DAN SEARS ’ 74
Senator Sam and Race: A Deeper Look
Ultimately, though, he reached another
understanding of Ervin: “I really like him,
and I admire his integrity, and I admire his
struggle to be as good a person and as good Sen. Sam J. Ervin Jr.
a statesman as he could be, given the times.” ’ 17 and his wife,
Senator Sam Ervin: Last of the Founding Margaret, at the
Fathers, recently published by UNC Press, train station in
is the culmination of more than two Washington, D.C., in
decades’ work on Ervin, the Morganton 1954. The author (at
native who gained national prominence top) praises Ervin for
when he chaired the Senate committee standing up to Joe
McCarthy and for his
As have many biographers, Karl
Campbell went through several
phases as he worked on his study of
Sam Ervin ’ 17. He started out as an admirer
of the former senator from North Carolina.
Then came painful reassessments, as Campbell examined Ervin’s civil rights record.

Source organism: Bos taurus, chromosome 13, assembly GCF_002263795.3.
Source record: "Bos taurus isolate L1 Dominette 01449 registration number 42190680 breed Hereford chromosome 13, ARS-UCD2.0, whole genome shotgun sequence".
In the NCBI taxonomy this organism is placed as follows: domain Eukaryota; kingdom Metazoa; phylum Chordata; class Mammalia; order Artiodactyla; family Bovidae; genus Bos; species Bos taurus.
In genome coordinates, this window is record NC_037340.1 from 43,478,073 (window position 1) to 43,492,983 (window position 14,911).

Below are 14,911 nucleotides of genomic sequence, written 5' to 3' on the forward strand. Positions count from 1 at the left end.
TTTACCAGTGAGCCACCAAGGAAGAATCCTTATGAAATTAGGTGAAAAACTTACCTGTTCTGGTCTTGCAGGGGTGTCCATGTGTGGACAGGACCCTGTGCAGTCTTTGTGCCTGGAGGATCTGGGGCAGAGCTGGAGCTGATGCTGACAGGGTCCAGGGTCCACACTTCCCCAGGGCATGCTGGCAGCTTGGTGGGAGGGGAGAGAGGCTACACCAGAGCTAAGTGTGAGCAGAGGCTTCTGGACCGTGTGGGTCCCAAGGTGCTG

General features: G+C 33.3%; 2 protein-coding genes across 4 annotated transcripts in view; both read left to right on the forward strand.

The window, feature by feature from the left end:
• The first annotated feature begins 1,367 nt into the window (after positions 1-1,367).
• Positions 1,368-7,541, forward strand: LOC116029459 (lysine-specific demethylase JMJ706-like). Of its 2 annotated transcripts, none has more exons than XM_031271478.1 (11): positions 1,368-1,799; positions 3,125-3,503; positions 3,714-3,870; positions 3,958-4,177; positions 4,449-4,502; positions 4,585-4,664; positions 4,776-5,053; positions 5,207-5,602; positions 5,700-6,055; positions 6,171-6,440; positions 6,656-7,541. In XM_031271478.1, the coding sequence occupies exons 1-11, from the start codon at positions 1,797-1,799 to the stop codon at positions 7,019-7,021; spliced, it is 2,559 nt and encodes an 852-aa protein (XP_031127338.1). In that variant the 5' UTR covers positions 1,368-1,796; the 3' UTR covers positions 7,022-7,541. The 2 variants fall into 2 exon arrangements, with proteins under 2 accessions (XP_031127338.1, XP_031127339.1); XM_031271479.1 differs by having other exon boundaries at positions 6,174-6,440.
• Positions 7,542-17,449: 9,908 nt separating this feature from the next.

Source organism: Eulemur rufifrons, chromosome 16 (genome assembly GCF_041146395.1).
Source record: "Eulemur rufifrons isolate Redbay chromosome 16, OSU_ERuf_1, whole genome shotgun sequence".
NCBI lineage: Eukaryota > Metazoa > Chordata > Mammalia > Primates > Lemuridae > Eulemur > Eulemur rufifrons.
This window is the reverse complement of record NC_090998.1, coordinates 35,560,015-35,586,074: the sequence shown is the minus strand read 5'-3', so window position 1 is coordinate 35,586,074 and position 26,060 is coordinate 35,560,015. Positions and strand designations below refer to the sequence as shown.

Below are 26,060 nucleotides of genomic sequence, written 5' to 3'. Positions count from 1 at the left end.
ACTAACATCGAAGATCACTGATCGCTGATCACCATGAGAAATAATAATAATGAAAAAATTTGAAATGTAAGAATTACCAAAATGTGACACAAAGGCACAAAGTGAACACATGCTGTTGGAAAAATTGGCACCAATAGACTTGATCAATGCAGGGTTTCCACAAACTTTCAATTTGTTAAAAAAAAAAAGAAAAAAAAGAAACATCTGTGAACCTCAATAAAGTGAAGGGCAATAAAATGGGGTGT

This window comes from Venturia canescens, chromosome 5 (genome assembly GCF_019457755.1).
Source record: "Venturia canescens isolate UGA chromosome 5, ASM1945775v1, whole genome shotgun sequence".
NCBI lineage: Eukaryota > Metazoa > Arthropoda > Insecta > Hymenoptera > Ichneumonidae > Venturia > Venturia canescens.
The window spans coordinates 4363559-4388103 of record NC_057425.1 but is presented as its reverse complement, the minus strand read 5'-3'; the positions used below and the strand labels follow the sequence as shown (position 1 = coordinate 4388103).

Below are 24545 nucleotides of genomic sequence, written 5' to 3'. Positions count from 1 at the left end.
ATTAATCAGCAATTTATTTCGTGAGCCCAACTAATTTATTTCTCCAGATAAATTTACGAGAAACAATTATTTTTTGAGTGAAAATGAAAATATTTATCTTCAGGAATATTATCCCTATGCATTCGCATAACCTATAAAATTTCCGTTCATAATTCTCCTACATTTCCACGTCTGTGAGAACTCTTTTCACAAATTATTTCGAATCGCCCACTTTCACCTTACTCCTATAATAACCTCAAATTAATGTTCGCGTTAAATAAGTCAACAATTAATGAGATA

investigating the Watergate scandal. Camp- commitment to civil
bell, who holds master’s (’ 87) and doctoral frontation of Sen. Joseph McCarthy and his liberties but criti-
(’ 96) degrees in history from Carolina, commitment to civil liberties. But the cizes his paternalis-
began his study of Ervin in the mid-’80s. essence of the book is its study of Ervin’s tic approach on
The book is an evenhanded look at “a North Carolina roots, particularly his racial racial issues.
man full of paradoxes,” as Campbell writes. views, and on that score Campbell is decid-
Ervin’s tenure as Watergate committee edly critical.
chair is covered in detail, of course, and “I think this book is a demonstration of
Campbell praises the senator for his con- the soft Southern Strategy,” said Campbell,
away from the
turned instead to
a more legalistic
Karl Campbell ’ 87
(MA, ’ 96 PhD)